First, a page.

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A Requiem for Big 12 Football

Take it from someone who was there at the beginning: Big 12 members saw the conference not as an identity but as a host organism for their ambitions

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In the fall of 1996, I enrolled at the University of Texas for two reasons. The first was a Longhorns backfield that featured Ricky Williams. The second was the Big 12, a brand-new conference that started play that season. One of those things bent the arc of college football. The other was the Big 12.

But in ’96, that wasn’t obvious. After dropping my stuff in my dorm room, I bought a Big 12 T-shirt. I’m serious. As was my style at the time, the T-shirt was white. It was one or two sizes too large. The back of the shirt was covered with the unfamiliar logos of UT’s new conference pals. I made a note to find out why the Iowa State Cyclones were represented by a cardinal.

Texas Ricky Williams
Ricky Williams in 1998
Photo by Peter Read Miller/Sports Illustrated via Getty Images

That fall, I wore the T-shirt all over campus. And I wore it with a mid-’90s, pre-internet pride of purchase. It was like the frat boys wearing University of South Carolina “Cocks” hats. Look at me, I was saying, with a hormonal smile. I’m a member of a megaconference.

Twenty-five years later, the most absurd thing about that shirt is the idea of Big 12 pride. Imagine that. Before Texas and Oklahoma announced they were leaving for the SEC this summer, the Big 12 was college football’s easiest punch line. The conference was described as “psychologically disadvantaged” by one of its own university presidents. During one of the many Big 12 defections, a source told a reporter the conference was “looking inward,” as if describing to People how a celebrity was holding up after a divorce.

It’s hard to write a requiem for Big 12 football. The conference has little common culture. It has no Big 12 TV network. No trolling chant like “S-E-C!” Big 12 members saw the conference not as an identity but as a host organism for their ambitions. The Big 12 excelled at the spread offense and failing to appease the Longhorns.

The best Big 12 writing takes the form of a why-our-team-left or what-do-the-survivors-do-now. As someone whose college fandom started with the birth of the conference, history has picked me to write a highly caveated appreciation. “I just want the Big 12, the conference that I played in, to still be in existence when it’s all said and done,” Heisman winner Robert Griffin III said on College GameDay last week. I wouldn’t go that far. I just want the Big 12 to be made fun of properly.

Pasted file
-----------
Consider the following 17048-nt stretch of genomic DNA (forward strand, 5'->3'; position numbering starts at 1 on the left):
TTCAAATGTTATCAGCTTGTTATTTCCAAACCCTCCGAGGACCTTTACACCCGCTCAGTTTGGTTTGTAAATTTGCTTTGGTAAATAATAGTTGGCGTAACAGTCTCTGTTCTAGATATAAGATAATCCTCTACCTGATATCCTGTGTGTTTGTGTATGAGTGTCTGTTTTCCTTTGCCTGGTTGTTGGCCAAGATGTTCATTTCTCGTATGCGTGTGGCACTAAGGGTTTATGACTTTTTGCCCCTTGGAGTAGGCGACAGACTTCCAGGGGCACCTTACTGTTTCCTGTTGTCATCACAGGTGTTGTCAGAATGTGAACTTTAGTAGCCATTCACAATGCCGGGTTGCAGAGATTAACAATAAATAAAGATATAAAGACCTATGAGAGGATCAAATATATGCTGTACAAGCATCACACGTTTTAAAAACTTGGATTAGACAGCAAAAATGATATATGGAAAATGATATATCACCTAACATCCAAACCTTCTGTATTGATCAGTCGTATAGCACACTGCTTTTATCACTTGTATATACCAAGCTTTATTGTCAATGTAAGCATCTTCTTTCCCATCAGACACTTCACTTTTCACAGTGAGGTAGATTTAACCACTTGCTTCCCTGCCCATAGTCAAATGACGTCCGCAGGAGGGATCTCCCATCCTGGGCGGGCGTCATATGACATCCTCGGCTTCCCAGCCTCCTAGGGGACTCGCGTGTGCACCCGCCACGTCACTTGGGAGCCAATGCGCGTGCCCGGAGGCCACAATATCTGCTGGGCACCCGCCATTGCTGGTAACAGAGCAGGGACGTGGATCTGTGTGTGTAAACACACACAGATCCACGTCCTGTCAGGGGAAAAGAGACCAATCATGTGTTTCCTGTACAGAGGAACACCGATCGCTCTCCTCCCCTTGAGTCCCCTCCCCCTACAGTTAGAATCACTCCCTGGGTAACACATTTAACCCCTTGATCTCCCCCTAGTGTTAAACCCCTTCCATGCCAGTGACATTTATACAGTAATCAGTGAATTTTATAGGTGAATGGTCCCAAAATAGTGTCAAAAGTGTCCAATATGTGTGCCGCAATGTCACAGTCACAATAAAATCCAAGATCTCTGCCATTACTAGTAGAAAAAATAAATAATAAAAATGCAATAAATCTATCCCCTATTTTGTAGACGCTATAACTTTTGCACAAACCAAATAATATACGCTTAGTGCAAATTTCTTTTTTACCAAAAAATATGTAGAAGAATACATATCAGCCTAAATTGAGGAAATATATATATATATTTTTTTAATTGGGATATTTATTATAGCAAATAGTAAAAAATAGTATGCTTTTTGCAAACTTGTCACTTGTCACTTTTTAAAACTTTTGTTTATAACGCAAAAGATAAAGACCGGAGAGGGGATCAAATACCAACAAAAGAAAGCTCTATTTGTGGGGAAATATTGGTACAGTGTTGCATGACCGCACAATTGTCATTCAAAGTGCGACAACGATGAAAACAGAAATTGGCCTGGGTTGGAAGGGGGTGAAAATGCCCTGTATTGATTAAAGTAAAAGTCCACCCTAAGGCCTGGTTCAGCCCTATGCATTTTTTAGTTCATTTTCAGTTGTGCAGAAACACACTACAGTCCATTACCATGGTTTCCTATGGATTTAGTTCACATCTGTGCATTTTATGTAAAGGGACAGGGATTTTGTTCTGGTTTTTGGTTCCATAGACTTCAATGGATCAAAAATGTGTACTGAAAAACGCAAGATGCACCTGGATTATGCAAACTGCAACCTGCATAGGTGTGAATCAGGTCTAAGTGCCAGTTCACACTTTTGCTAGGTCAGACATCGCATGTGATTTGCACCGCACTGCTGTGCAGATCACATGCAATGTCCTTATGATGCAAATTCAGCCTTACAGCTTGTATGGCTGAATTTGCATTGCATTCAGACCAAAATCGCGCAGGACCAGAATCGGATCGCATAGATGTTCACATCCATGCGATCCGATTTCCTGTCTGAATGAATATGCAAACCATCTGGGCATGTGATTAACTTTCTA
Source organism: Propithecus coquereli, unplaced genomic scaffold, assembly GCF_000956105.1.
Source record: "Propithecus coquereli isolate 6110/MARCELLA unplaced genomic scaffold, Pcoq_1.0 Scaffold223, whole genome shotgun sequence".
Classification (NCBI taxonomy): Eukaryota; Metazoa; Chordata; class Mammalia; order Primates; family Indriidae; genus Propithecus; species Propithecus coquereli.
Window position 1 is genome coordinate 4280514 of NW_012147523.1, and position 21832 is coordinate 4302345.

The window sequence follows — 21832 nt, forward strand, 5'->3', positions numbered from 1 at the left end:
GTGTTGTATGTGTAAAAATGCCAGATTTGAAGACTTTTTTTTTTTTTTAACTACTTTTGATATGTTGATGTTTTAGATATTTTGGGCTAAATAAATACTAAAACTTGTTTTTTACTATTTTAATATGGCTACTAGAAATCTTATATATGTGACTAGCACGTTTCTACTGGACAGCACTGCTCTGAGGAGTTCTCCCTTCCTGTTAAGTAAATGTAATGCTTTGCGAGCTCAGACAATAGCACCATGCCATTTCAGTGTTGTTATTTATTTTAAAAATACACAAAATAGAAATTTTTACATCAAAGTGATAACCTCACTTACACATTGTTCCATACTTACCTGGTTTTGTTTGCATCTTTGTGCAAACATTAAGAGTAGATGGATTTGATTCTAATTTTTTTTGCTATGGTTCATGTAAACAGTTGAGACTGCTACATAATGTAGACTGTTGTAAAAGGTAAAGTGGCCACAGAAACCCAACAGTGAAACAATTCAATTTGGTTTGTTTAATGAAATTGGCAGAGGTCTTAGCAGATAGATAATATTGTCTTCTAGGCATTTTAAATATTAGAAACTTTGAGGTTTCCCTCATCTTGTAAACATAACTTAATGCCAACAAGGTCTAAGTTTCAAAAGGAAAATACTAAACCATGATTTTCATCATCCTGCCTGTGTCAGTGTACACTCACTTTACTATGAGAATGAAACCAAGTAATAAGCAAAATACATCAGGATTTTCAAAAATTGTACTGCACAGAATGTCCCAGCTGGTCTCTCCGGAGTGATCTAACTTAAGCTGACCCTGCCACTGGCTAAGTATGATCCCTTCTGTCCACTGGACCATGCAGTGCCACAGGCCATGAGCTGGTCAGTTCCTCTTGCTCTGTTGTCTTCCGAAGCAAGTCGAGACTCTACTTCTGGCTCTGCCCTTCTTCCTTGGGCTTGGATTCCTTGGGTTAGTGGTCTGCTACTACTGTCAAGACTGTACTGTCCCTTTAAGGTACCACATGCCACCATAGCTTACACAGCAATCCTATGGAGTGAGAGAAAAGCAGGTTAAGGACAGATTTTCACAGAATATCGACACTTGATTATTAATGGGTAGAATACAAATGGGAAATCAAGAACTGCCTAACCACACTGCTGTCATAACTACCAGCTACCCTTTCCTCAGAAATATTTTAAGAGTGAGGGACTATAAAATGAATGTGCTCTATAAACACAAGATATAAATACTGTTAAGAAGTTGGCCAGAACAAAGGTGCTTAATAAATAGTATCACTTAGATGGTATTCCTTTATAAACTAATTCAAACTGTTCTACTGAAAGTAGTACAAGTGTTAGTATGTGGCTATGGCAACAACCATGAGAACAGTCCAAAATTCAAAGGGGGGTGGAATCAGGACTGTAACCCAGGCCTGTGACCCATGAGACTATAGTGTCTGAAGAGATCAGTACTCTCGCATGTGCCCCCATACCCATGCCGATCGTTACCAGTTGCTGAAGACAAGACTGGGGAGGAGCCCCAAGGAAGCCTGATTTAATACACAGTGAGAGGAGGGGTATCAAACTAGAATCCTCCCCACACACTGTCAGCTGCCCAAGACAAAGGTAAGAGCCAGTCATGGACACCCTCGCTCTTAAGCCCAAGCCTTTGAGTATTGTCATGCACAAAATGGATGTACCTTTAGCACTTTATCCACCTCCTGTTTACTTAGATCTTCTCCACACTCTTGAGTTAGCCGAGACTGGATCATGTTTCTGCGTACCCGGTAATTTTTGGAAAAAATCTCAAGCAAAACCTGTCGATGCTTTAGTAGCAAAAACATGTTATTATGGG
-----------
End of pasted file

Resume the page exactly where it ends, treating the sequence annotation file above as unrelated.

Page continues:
Texas Tech Adrian Ervin...
Texas Tech’s Adrian Ervin jumps over two K-State defenders in the first Big 12 football game, in 1996
Photo by Damian Strohmeyer/Sports Illustrated via Getty Images

On August 31, 1996, Kansas State played Texas Tech in the first Big 12 football game. It was symbolic. Fans had only a vague sense of why the teams were playing each other. “Our recruiting will be better, according to the alumni packet I got,” a Red Raiders fan told a reporter. That could have been the Big 12’s motto: It just means moreaccording to the alumni packet I got.

The Big 12 specialized in future promises: of recruits, of TV money, of a shortcut to the playoff. The conference was designed that way. In the mid-’90s, the College Football Association, which negotiated schools’ TV contracts en masse, was in decline. The SEC and Notre Dame scored big deals on their own. Each conference faced a humbling test: How much are our TV rights—and, by extension, we—worth?

At the time, the Big Eight, a Midwestern conference that included Nebraska and Oklahoma, had a problem because its “markets” were on the small side. The Southwest Conference, a one-state league with Texas and Texas A&M, had a problem because it was the Southwest Conference. So the Big Eight would annex Texas, A&M, Texas Tech, and Baylor (the last was negotiable). It would lay claim to 17 percent of American televisions. The new megaconference would solve the problems of both leagues, if also destroy them in the process.

Colorado V Texas A&M
Texas A&M players line up after a game in 1996
Getty Images

As founding principles go, that was as far as the Big 12 ever got. “This merger came about because separately the two entities couldn’t create the television contracts they needed,” Steve Hatchell, the Big 12’s first commissioner, admitted at the time. The new conference “could help bring stability to college sports,” another official said. That wound up being one of the funniest predictions of all time.

At the outset, Big 12 schools felt they were among college football’s winners, its elect. “The Big 12 will command a vast geographic sweep,” the Associated Press announced, “reaching from the Alamo to Pikes Peak, from the Gateway Arch along the Mississippi to the gently rolling Flint Hills of Kansas, from Iowa’s lush cornfields to the baking plains of West Texas.”

Like a startup flush with VC money, the Big 12 had a taste for grandiosity. An early logo was composed of Roman numerals, which Hatchell thought sent a “subliminal message.” Of an empire, perhaps: The Big Eight had been squatting on the copyright for “Big 14.”